“I am not your plaything”: Father John Misty gets on the wild, weird side of Lou Reed
First, Ryan Adams reinterprets Taylor Swift’s 1989. Then Fr John Misty reinterprets Adams. Then Lou Reed weighs in from beyond the grave...
Don’t play, Misty, for me: Lou Reed attending his photo exhibition at Frank Landau Gallery on November 3, 2012 in Frankfurt am Main, Germany. (Photo by Hannelore Foerster/Getty Images)
Very strange dream: Father John Misty
Last week, it was Whitney Houston coming back from the dead, at least in hologram form. This week, it’s Lou Reed’s turn to shuffle back on to the mortal coil via the mind of Father John Misty.
It all began, as with everything these days, with Taylor Swift and her pop blockbuster 1989. For reasons known only to perhaps Kanye, Ryan Adams has covered the whole record, with the blessing of Taylor, who called it “surreal and dreamlike”. (RayRay’s efforts are currently available on iTunes, should you wish to give your pop picks a bluesy, country makeover.)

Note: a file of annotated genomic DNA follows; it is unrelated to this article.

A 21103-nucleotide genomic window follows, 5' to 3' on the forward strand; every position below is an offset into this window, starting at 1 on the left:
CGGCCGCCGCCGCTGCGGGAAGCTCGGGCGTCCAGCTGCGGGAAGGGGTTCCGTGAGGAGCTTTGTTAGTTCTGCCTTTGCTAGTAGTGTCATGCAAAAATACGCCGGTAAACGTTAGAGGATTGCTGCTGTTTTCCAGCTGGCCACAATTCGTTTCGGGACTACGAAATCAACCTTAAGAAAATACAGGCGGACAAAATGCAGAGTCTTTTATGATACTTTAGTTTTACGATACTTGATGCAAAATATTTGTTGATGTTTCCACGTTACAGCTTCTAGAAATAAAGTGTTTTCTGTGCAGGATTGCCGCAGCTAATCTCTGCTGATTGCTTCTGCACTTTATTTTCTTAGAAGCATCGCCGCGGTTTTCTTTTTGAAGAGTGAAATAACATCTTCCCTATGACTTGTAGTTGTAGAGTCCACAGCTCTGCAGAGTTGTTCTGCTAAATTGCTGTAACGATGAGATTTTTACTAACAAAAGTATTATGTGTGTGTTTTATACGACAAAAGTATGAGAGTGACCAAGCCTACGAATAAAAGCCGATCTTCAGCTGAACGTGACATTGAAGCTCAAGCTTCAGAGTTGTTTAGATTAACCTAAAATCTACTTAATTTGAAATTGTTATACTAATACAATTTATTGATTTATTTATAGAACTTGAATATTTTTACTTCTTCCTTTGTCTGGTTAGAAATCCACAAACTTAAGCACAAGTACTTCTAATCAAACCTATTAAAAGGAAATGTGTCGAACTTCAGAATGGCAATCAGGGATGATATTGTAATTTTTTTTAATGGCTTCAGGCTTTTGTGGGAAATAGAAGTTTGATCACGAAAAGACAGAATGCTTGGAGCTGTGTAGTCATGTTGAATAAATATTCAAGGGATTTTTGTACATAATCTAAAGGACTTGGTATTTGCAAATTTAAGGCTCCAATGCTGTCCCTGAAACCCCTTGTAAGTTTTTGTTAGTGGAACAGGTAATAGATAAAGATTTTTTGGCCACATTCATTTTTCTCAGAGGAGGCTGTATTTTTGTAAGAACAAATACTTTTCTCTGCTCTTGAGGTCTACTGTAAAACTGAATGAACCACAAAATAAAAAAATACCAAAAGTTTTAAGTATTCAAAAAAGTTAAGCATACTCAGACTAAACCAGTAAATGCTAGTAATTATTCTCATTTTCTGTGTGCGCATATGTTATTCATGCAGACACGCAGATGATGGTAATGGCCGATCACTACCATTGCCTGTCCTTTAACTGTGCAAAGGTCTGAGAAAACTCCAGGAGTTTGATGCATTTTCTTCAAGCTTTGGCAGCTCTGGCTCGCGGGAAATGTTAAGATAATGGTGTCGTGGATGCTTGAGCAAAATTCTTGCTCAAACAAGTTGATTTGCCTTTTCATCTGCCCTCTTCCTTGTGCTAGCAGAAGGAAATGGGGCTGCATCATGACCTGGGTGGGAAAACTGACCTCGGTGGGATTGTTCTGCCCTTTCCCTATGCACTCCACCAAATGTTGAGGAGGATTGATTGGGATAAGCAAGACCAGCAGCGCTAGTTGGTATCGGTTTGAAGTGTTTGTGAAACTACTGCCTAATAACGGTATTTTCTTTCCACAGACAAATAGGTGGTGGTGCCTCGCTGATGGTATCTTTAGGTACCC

Father John Misty decided to play his own hand in covers poker, and released his versions of Blank Space and Welcome to New York in the style of the Velvet Underground – which he wittily called “My reinterpretation of the classic Ryan Adams album 1989.”
However, now Mr Misty has taken the tracks down after a Dickensian visitation from the ghost of alt-rock past: Lou Reed. In a rambling Facebook post, Misty wrote about a very strange dream he had involving Ode To Joy, Barack Obama and Jacques Lacan – the latter was “suddenly standing over me, saying over and over, ‘The only thing crazier than a peasant who believes he is King, is a King who believes he is a King’.”
Misty’s dream vision ended with “Lou Reed on a catwalk hand-cuffed to supermodels who had adopted babies handcuffed to them and Lou said, ‘Delete those tracks, don’t summon the dead, I am not your plaything. The collection of souls is an expensive pastime.’ Then I woke up.”
Taking it as an omen, he took the tracks down. Never wake up, Father J. Never wake up.